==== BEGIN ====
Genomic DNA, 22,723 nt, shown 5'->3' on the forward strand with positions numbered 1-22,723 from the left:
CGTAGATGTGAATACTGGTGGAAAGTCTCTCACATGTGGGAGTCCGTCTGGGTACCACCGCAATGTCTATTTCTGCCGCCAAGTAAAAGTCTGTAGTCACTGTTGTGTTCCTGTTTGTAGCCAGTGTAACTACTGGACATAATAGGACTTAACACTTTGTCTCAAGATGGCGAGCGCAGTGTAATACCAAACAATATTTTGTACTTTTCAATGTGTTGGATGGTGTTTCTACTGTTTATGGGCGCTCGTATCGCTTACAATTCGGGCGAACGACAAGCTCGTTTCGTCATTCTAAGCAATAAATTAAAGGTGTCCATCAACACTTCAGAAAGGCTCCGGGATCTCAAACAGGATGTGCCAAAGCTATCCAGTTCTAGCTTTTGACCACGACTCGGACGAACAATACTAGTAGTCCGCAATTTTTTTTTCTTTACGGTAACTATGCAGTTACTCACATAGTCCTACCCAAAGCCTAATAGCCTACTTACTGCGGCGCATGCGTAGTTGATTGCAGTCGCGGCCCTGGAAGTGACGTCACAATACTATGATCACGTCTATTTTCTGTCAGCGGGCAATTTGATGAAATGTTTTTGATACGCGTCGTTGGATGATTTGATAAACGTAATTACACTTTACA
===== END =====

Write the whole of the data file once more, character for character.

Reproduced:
Genomic DNA, 22,723 nt, shown 5'->3' on the forward strand with positions numbered 1-22,723 from the left:
CGTAGATGTGAATACTGGTGGAAAGTCTCTCACATGTGGGAGTCCGTCTGGGTACCACCGCAATGTCTATTTCTGCCGCCAAGTAAAAGTCTGTAGTCACTGTTGTGTTCCTGTTTGTAGCCAGTGTAACTACTGGACATAATAGGACTTAACACTTTGTCTCAAGATGGCGAGCGCAGTGTAATACCAAACAATATTTTGTACTTTTCAATGTGTTGGATGGTGTTTCTACTGTTTATGGGCGCTCGTATCGCTTACAATTCGGGCGAACGACAAGCTCGTTTCGTCATTCTAAGCAATAAATTAAAGGTGTCCATCAACACTTCAGAAAGGCTCCGGGATCTCAAACAGGATGTGCCAAAGCTATCCAGTTCTAGCTTTTGACCACGACTCGGACGAACAATACTAGTAGTCCGCAATTTTTTTTTCTTTACGGTAACTATGCAGTTACTCACATAGTCCTACCCAAAGCCTAATAGCCTACTTACTGCGGCGCATGCGTAGTTGATTGCAGTCGCGGCCCTGGAAGTGACGTCACAATACTATGATCACGTCTATTTTCTGTCAGCGGGCAATTTGATGAAATGTTTTTGATACGCGTCGTTGGATGATTTGATAAACGTAATTACACTTTACA